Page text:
e) What suffering, exploitation, or destruction is hidden from view? (i.e., what suffering to people or animals does the production of the product or the generation of the service lead to and/or what destruction to the environment does the product or service cause?)
f) What product/service might do more good and less harm?

Here’s an example that I’ve used in presentations when I’ve introduced this activity.

Here’s the ad. Below are the questions and some sample, incomplete responses. (In case you can’t read the ad text, it says: “Need to lose a little weight before your wedding?”

a) What product or service is the ad selling?

Slim Fast

b) What deep need or desire is the ad appealing to? (i.e., does the ad appeal to your desire to have love, happiness, wealth, beauty, friendship, security, etc.?)

Acceptance, to be loved, to feel good about self, to be thin and fit, to be happy, to get a man.

c) Who is the intended audience, and what might their reaction be?

Women, especially brides-to-be, especially brides-to-be with body image issues. It might also be (to a lesser degree) for men who have certain expectations about women’s body types. Their reaction might be to worry about how they look and whether they need to be “thinner” or “prettier” (as conventionally defined).

d) Who is excluded by the ad? (i.e., what classes, races, body types, etc.)?

Men; people of color; people who are gay or transgender; people without a lot of money. People of different body types.

e) What suffering, exploitation, or destruction is hidden from view? (In other words, what suffering to people or animals does the production of the product or the generation of the service lead to and/or what destruction to the environment does the product or service cause?)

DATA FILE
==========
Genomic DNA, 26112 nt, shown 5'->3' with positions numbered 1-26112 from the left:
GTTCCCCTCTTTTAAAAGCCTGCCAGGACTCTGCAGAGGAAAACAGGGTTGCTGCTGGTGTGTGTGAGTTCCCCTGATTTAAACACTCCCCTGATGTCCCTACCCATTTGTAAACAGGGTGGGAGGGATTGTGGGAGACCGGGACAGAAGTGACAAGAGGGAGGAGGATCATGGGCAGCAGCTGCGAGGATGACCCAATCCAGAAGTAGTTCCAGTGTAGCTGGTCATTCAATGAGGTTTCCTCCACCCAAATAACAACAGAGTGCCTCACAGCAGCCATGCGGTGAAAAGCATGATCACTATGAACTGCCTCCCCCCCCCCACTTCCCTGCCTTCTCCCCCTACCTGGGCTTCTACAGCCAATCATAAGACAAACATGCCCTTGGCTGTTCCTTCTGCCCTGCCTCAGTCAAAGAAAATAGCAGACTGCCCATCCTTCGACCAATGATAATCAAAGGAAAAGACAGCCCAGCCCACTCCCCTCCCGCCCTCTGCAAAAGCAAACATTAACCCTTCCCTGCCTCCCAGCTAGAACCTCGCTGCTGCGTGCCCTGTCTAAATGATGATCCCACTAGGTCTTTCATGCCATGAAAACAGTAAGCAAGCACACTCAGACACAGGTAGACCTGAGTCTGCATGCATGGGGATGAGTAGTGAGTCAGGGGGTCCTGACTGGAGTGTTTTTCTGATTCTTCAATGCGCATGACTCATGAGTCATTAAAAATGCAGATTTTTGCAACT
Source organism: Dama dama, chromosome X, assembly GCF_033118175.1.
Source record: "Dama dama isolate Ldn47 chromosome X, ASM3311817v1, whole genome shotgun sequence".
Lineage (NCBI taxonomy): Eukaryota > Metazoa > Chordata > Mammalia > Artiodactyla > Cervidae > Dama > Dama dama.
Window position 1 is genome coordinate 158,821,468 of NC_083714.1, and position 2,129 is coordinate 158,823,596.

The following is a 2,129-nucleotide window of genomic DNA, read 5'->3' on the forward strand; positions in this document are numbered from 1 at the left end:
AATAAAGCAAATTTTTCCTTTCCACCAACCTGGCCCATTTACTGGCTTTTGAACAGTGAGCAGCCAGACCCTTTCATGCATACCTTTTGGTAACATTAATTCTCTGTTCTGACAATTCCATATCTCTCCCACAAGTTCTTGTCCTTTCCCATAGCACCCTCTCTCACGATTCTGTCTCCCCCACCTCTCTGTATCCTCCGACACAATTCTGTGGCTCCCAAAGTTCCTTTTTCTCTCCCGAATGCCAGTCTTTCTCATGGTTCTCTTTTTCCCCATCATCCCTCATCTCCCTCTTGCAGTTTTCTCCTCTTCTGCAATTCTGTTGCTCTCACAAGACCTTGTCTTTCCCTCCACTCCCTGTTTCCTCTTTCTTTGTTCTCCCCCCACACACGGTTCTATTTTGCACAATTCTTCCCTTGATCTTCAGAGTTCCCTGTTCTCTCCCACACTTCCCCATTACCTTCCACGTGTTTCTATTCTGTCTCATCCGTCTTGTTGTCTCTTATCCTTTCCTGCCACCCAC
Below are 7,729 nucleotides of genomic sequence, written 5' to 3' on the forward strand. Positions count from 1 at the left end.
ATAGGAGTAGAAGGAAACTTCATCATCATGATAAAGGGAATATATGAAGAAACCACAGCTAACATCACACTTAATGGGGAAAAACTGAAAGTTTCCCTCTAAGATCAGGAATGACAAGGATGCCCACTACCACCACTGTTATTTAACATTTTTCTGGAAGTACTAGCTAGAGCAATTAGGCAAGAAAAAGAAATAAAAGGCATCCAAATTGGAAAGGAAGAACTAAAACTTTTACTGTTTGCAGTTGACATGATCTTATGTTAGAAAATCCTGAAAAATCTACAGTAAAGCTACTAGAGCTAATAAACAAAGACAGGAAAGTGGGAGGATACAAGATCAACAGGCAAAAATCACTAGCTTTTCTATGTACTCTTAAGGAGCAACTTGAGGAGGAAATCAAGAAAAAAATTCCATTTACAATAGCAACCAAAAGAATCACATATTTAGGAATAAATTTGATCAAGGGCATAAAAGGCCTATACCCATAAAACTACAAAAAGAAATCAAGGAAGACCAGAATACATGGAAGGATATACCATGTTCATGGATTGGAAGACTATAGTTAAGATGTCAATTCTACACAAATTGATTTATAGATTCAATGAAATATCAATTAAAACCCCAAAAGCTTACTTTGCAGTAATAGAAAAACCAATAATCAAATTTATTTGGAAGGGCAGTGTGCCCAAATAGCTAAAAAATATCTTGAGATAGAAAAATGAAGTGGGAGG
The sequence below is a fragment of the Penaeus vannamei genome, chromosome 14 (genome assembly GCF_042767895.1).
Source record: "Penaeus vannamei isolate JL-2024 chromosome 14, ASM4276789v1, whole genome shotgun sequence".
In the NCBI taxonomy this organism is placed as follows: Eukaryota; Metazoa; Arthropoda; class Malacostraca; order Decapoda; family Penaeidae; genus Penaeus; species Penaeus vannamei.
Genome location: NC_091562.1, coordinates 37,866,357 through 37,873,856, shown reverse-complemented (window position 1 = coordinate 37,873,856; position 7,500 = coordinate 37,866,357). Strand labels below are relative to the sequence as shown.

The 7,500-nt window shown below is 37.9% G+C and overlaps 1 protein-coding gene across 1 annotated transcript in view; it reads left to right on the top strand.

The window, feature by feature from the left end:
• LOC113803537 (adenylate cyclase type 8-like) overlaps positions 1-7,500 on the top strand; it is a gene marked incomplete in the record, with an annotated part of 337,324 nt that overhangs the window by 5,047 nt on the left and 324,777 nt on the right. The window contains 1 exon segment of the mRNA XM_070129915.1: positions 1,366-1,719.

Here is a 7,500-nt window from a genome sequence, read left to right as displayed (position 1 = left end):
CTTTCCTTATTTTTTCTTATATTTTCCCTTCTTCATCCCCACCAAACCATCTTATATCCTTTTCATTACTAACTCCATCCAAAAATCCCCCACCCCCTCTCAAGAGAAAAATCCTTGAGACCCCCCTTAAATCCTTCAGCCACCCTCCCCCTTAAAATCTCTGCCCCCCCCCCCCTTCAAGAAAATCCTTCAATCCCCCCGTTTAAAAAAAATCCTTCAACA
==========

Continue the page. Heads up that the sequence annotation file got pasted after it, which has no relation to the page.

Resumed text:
Examples:

Three primary ingredients in the product are:

  • milk = hides the suffering of dairy cows and veal calves, as well as the environmental impact of raising cattle; hides the discomfort of those who are lactose intolerant
  • sugar = hides the habitat destruction inherent with sugar plantations, as well as the frequent worker mistreatment
  • cocoa = hides the connection of chocolate to slave labor/child labor
  • aluminum can = hides the destruction of the environment that comes with bauxite mining, as well as the toxins from the chemicals/dyes used to make the can’s label
  • Unilever = the product is made by Unilever; Unilever also owns Dove (see information about the impacts of palm oil), as well as Axe body spray (well-know for its sexist commercials).

f) What product or service might do more good and less harm.

In this case, eschewing weight loss products and embracing acceptance of self.

Download the complete activity.

Download the activity in Spanish.

 

Answers to 1st quiz:

A. Nike
B. Maxwell House
C. NBC
D. McDonald’s
E. Betty Crocker
F. Apple
G. Paramount
H. Twitter
I. Playboy
J. Pizza Hut

Answers to 2nd quiz:

1. Disney
2. NBC
3. McDonald’s
4. Apple
5. Skittles
6. Geico
7. Capital One
8. Nike
9. Verizon
10. Subway

 

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Photo by Joshua Earle on Unsplash